RE: Intro to phases of creating API documentation

Subject: RE: Intro to phases of creating API documentation
From: "Sarah Stegall" <siliconwriter -at- comcast -dot- net>
To: "TECHWR-L" <techwr-l -at- lists -dot- techwr-l -dot- com>
Date: Tue, 8 Nov 2005 17:39:40 -0800


I do some 'post-processing'; I have to. We use doxygen rather than Javadoc,
but our output is similar: a website of linked HTML pages. In our case, some
of the code files are not part of the makefile (for excellent reasons I
won't go into here), and those comment files/APIs/headers must be added to
the collection. In addition, if I want to add my example code,
illustrations, overview, etc I must create those HTML pages and add them to
the collection.
The key is to make sure I *don't change any of the originally generated
documents*. I only add new ones and create a new navigation frame. When
developers generate a new set of documents, they all have the same file
names as before. I just copy all of the newly generated HTML files into the
website's folder, where they replace their obsolete predecessors without
disturbing the files or links I have created myself.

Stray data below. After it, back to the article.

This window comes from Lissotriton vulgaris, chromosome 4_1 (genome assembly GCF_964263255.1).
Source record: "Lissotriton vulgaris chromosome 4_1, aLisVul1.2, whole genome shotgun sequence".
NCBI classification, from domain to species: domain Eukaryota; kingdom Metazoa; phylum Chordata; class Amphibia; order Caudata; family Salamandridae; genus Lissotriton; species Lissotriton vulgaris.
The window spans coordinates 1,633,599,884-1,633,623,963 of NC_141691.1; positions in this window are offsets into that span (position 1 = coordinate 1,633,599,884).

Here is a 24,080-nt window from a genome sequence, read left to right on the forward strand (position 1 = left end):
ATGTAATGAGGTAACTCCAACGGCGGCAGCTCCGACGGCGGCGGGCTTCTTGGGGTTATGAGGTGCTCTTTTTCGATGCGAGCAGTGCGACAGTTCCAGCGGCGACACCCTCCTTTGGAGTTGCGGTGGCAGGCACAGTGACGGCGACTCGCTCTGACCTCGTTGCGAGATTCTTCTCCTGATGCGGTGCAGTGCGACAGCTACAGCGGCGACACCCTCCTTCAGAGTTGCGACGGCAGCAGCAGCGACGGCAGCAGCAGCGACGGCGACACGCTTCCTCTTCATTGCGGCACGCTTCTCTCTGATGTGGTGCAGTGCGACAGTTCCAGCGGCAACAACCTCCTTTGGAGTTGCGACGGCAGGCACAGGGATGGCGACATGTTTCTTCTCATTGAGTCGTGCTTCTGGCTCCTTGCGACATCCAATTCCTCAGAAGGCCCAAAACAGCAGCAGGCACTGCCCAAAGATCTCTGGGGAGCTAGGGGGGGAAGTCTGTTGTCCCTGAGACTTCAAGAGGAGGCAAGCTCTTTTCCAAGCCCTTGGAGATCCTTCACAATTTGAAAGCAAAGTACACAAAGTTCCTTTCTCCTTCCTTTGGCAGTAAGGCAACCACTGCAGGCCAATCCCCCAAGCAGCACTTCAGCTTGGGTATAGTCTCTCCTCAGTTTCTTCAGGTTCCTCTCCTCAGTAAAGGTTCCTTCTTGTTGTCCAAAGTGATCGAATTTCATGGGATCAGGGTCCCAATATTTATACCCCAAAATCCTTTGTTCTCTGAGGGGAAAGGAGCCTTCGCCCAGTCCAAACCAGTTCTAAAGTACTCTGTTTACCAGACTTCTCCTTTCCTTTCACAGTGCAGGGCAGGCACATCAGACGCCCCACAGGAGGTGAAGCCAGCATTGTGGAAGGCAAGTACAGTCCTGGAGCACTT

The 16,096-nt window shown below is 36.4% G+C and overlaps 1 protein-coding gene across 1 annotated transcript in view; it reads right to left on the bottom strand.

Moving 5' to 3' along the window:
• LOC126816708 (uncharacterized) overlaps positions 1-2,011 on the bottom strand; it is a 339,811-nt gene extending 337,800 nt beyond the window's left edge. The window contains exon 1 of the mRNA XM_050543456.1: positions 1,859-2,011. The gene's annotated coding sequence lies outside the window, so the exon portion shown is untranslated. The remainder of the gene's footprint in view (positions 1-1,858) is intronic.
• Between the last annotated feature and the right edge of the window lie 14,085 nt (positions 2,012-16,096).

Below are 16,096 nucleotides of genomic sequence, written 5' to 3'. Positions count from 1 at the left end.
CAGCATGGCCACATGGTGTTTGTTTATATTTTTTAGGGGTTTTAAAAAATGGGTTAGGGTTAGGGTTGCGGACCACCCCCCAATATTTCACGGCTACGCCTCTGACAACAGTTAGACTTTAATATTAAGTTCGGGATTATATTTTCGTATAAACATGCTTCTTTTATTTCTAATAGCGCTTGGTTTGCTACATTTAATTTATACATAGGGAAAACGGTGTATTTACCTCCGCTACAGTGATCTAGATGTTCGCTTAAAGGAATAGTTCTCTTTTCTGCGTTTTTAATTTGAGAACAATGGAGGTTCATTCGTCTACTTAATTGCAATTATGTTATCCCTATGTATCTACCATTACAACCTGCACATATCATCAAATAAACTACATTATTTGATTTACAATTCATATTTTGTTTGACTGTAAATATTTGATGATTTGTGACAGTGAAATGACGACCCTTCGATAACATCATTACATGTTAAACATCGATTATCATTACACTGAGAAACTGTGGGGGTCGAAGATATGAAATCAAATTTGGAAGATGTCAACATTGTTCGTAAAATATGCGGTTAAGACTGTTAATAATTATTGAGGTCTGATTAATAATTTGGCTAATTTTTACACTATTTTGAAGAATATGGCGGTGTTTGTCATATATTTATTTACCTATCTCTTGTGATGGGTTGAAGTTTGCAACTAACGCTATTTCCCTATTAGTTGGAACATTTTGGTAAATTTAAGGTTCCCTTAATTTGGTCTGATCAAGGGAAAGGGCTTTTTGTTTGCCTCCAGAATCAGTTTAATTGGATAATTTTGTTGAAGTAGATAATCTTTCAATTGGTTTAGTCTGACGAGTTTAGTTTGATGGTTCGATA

-----Original Message-----
From: bounce-techwr-l-184408 -at- lists -dot- techwr-l -dot- com
[mailto:bounce-techwr-l-184408 -at- lists -dot- techwr-l -dot- com] On Behalf Of Monica
Cellio
Sent: Tuesday, November 08, 2005 1:12 PM
To: TECHWR-L
Subject: Re: Intro to phases of creating API documentation

You should not do any post-processing of the javadoc output, because
it would just be lost the next time you build it anyway. In addition
to the class-level documentation, javadoc supports package overviews
and an overview of the whole doc set. Your developers might not have
written these; if they haven't you'll want to. This is how you turn
a package containing 20 classes (which will show up alphabetically)
in an API containing 500 classes (again, alphabetical) into something
navigable.



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References:
Re: Intro to phases of creating API documentation: From: Monica Cellio

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